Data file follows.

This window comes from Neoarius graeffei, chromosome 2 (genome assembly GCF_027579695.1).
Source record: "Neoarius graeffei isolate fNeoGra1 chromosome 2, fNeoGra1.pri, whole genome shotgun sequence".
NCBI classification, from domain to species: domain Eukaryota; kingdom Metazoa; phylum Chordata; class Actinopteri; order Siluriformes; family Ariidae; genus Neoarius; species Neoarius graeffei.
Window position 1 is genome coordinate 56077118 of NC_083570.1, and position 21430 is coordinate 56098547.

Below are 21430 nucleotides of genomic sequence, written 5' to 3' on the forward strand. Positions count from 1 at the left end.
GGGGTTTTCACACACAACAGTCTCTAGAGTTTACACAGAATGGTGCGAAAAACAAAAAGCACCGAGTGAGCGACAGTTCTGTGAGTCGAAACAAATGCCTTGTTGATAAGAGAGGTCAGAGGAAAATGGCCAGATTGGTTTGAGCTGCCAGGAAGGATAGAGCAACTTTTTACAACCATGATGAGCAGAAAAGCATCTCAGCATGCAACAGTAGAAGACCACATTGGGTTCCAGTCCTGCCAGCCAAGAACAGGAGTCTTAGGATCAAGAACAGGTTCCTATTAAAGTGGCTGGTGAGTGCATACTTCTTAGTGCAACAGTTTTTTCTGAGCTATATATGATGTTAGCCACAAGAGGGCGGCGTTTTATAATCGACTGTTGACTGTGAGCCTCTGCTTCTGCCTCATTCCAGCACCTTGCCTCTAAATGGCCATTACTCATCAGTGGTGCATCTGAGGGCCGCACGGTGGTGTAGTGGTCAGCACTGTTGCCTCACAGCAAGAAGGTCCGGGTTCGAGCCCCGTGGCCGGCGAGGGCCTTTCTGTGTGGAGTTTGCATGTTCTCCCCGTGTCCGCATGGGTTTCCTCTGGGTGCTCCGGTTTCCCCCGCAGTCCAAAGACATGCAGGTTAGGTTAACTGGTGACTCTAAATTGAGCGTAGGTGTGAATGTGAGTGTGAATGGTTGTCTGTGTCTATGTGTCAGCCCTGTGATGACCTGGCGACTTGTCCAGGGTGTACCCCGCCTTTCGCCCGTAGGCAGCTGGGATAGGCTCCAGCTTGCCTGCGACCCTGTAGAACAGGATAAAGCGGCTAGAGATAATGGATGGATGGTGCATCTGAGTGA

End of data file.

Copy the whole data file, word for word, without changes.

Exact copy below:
This window comes from Neoarius graeffei, chromosome 2 (genome assembly GCF_027579695.1).
Source record: "Neoarius graeffei isolate fNeoGra1 chromosome 2, fNeoGra1.pri, whole genome shotgun sequence".
NCBI classification, from domain to species: domain Eukaryota; kingdom Metazoa; phylum Chordata; class Actinopteri; order Siluriformes; family Ariidae; genus Neoarius; species Neoarius graeffei.
Window position 1 is genome coordinate 56077118 of NC_083570.1, and position 21430 is coordinate 56098547.

Below are 21430 nucleotides of genomic sequence, written 5' to 3' on the forward strand. Positions count from 1 at the left end.
GGGGTTTTCACACACAACAGTCTCTAGAGTTTACACAGAATGGTGCGAAAAACAAAAAGCACCGAGTGAGCGACAGTTCTGTGAGTCGAAACAAATGCCTTGTTGATAAGAGAGGTCAGAGGAAAATGGCCAGATTGGTTTGAGCTGCCAGGAAGGATAGAGCAACTTTTTACAACCATGATGAGCAGAAAAGCATCTCAGCATGCAACAGTAGAAGACCACATTGGGTTCCAGTCCTGCCAGCCAAGAACAGGAGTCTTAGGATCAAGAACAGGTTCCTATTAAAGTGGCTGGTGAGTGCATACTTCTTAGTGCAACAGTTTTTTCTGAGCTATATATGATGTTAGCCACAAGAGGGCGGCGTTTTATAATCGACTGTTGACTGTGAGCCTCTGCTTCTGCCTCATTCCAGCACCTTGCCTCTAAATGGCCATTACTCATCAGTGGTGCATCTGAGGGCCGCACGGTGGTGTAGTGGTCAGCACTGTTGCCTCACAGCAAGAAGGTCCGGGTTCGAGCCCCGTGGCCGGCGAGGGCCTTTCTGTGTGGAGTTTGCATGTTCTCCCCGTGTCCGCATGGGTTTCCTCTGGGTGCTCCGGTTTCCCCCGCAGTCCAAAGACATGCAGGTTAGGTTAACTGGTGACTCTAAATTGAGCGTAGGTGTGAATGTGAGTGTGAATGGTTGTCTGTGTCTATGTGTCAGCCCTGTGATGACCTGGCGACTTGTCCAGGGTGTACCCCGCCTTTCGCCCGTAGGCAGCTGGGATAGGCTCCAGCTTGCCTGCGACCCTGTAGAACAGGATAAAGCGGCTAGAGATAATGGATGGATGGTGCATCTGAGTGA